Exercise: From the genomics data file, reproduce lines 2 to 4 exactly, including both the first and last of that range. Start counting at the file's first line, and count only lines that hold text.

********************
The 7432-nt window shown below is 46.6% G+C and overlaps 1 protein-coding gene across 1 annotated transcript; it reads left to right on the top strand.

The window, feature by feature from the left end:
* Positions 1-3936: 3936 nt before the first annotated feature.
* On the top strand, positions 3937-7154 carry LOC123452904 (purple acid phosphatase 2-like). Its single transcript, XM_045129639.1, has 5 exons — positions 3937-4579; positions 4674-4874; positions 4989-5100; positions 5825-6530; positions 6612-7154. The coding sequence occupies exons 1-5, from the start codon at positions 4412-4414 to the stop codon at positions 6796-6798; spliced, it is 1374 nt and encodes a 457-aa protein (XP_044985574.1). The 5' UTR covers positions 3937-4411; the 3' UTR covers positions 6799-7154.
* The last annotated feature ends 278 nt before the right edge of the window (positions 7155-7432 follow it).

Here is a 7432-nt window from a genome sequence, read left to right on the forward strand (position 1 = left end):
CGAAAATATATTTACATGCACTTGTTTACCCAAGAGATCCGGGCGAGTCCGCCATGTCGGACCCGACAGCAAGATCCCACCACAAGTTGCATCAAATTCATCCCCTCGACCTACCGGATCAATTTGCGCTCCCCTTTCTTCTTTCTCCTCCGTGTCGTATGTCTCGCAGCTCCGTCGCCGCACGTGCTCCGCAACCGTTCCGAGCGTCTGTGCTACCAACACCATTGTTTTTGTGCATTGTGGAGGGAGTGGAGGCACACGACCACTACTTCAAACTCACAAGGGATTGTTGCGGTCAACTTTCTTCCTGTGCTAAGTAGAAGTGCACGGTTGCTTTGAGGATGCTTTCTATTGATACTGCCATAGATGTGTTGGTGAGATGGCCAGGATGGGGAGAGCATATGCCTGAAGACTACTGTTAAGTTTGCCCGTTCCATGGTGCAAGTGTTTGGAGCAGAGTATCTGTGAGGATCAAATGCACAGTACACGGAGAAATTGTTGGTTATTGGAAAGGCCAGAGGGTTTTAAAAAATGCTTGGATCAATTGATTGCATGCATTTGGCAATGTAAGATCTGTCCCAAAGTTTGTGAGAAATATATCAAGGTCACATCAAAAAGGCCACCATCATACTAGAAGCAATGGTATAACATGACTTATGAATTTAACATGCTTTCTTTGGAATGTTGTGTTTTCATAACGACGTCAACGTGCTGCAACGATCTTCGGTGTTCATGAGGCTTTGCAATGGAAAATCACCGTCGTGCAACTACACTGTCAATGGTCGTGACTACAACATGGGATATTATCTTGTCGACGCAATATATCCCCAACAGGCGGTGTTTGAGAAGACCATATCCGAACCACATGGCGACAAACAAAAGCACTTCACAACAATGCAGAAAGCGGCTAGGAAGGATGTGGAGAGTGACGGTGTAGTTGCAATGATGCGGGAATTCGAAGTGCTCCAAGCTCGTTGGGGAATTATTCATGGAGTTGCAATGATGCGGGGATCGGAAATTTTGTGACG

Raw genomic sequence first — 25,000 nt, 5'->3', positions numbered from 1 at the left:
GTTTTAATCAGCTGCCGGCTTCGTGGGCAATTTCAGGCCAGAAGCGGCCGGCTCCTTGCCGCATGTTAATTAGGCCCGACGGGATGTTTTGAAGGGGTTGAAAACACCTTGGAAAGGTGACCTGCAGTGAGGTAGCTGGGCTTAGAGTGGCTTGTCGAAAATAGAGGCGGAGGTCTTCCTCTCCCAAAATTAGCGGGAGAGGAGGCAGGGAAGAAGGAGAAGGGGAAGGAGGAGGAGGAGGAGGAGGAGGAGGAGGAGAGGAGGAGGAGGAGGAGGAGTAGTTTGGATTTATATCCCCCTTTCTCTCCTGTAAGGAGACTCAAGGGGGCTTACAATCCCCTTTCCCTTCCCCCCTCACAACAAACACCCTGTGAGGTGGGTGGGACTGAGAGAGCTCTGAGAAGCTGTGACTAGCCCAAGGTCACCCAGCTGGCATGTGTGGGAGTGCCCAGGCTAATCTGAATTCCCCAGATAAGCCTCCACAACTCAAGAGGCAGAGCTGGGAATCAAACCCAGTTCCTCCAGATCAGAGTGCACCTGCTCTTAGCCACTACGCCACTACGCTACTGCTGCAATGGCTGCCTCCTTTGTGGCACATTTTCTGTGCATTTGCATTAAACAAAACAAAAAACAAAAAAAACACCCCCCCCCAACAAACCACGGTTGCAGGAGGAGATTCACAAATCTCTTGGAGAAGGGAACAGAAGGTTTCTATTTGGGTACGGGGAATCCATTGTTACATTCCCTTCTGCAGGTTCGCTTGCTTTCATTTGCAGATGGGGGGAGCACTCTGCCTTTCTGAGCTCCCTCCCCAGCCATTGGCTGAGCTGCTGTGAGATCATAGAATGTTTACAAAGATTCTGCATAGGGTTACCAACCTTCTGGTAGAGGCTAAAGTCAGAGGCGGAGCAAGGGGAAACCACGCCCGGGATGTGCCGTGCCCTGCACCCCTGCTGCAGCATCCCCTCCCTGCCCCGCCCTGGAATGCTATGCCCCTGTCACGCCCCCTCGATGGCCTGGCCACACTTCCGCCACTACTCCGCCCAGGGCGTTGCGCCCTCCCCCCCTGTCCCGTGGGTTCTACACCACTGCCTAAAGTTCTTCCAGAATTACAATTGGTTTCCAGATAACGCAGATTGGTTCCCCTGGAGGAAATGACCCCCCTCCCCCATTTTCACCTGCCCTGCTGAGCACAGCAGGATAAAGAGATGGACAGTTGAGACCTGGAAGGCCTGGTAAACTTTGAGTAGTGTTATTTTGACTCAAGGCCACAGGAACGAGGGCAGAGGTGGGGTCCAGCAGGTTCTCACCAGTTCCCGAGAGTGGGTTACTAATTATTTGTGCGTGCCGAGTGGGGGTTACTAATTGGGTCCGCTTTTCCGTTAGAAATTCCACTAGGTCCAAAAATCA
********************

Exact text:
The window, feature by feature from the left end:
* Positions 1-3936: 3936 nt before the first annotated feature.
* On the top strand, positions 3937-7154 carry LOC123452904 (purple acid phosphatase 2-like). Its single transcript, XM_045129639.1, has 5 exons — positions 3937-4579; positions 4674-4874; positions 4989-5100; positions 5825-6530; positions 6612-7154. The coding sequence occupies exons 1-5, from the start codon at positions 4412-4414 to the stop codon at positions 6796-6798; spliced, it is 1374 nt and encodes a 457-aa protein (XP_044985574.1). The 5' UTR covers positions 3937-4411; the 3' UTR covers positions 6799-7154.